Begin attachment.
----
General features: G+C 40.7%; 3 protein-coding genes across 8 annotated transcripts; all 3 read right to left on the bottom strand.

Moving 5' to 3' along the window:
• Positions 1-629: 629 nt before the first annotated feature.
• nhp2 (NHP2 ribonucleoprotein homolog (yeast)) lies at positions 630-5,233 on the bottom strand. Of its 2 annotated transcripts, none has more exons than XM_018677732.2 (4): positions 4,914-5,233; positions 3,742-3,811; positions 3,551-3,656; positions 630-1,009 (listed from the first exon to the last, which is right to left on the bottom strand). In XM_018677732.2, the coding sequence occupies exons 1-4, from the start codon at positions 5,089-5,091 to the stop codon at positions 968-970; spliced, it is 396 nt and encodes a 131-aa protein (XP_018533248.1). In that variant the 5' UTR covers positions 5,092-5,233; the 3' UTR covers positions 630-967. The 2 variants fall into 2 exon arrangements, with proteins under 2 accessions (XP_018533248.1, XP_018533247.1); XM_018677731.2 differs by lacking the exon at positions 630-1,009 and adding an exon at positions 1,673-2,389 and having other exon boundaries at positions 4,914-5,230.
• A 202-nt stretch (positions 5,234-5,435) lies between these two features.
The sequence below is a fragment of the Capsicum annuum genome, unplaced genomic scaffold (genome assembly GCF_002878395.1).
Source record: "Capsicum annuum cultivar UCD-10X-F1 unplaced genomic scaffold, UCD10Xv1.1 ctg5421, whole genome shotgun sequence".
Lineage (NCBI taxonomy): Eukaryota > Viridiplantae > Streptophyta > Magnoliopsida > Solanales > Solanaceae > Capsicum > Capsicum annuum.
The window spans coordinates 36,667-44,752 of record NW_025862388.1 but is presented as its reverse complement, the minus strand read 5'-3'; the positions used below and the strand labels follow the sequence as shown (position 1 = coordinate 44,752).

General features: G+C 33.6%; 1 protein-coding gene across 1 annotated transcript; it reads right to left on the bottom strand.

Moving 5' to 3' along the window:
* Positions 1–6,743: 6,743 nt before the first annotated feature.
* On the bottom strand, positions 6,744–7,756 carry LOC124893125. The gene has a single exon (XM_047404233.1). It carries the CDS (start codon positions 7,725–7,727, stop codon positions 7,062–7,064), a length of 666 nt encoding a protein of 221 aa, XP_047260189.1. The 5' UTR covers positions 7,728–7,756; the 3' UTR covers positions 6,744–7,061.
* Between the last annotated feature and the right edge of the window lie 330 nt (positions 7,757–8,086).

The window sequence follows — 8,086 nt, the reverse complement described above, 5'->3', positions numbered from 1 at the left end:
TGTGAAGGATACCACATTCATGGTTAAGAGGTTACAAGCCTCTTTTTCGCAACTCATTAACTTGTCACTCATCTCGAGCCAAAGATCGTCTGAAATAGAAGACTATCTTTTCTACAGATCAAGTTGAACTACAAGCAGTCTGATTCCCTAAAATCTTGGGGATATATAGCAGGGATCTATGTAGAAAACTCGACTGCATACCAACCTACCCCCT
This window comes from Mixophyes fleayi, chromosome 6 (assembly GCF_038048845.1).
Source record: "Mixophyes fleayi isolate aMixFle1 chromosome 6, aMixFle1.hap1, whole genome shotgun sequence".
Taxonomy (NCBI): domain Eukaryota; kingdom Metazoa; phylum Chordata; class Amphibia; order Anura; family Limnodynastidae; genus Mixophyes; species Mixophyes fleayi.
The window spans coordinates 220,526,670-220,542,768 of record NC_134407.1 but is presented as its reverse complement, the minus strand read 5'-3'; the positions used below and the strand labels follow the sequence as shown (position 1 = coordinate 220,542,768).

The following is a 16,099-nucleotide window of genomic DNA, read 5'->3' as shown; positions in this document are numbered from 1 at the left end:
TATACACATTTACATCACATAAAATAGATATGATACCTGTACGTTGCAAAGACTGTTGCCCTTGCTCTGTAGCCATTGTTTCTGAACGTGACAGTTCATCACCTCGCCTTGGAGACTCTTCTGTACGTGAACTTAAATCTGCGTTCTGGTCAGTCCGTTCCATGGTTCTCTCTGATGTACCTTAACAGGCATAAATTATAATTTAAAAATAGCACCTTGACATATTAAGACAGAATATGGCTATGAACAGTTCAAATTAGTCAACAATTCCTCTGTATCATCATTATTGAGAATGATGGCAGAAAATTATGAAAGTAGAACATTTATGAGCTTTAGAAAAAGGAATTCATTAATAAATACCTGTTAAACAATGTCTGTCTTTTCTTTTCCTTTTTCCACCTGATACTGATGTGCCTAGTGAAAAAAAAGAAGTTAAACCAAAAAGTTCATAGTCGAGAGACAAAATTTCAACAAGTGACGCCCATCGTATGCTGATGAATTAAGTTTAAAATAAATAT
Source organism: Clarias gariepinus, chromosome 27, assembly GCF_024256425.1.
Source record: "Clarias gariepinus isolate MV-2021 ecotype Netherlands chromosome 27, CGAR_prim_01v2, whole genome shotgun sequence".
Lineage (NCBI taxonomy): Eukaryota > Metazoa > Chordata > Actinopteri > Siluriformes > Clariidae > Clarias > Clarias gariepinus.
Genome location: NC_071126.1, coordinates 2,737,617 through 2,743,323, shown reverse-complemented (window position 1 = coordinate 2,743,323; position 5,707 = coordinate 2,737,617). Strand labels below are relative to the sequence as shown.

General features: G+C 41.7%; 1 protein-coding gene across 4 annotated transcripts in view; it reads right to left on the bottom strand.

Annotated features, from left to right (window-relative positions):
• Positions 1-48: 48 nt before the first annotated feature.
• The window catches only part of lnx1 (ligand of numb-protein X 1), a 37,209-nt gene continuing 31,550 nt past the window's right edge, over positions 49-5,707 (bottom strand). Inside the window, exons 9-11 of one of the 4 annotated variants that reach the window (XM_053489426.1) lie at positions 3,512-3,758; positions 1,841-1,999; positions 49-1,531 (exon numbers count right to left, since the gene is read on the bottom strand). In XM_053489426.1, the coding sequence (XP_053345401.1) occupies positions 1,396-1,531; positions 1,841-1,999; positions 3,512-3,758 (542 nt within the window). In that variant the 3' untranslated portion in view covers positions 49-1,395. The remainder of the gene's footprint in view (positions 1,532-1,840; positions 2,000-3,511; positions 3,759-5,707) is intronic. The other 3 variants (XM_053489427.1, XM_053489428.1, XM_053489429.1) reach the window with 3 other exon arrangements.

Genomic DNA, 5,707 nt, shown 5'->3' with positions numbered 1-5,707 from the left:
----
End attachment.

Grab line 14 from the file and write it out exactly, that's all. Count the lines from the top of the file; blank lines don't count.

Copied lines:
* Between the last annotated feature and the right edge of the window lie 330 nt (positions 7,757–8,086).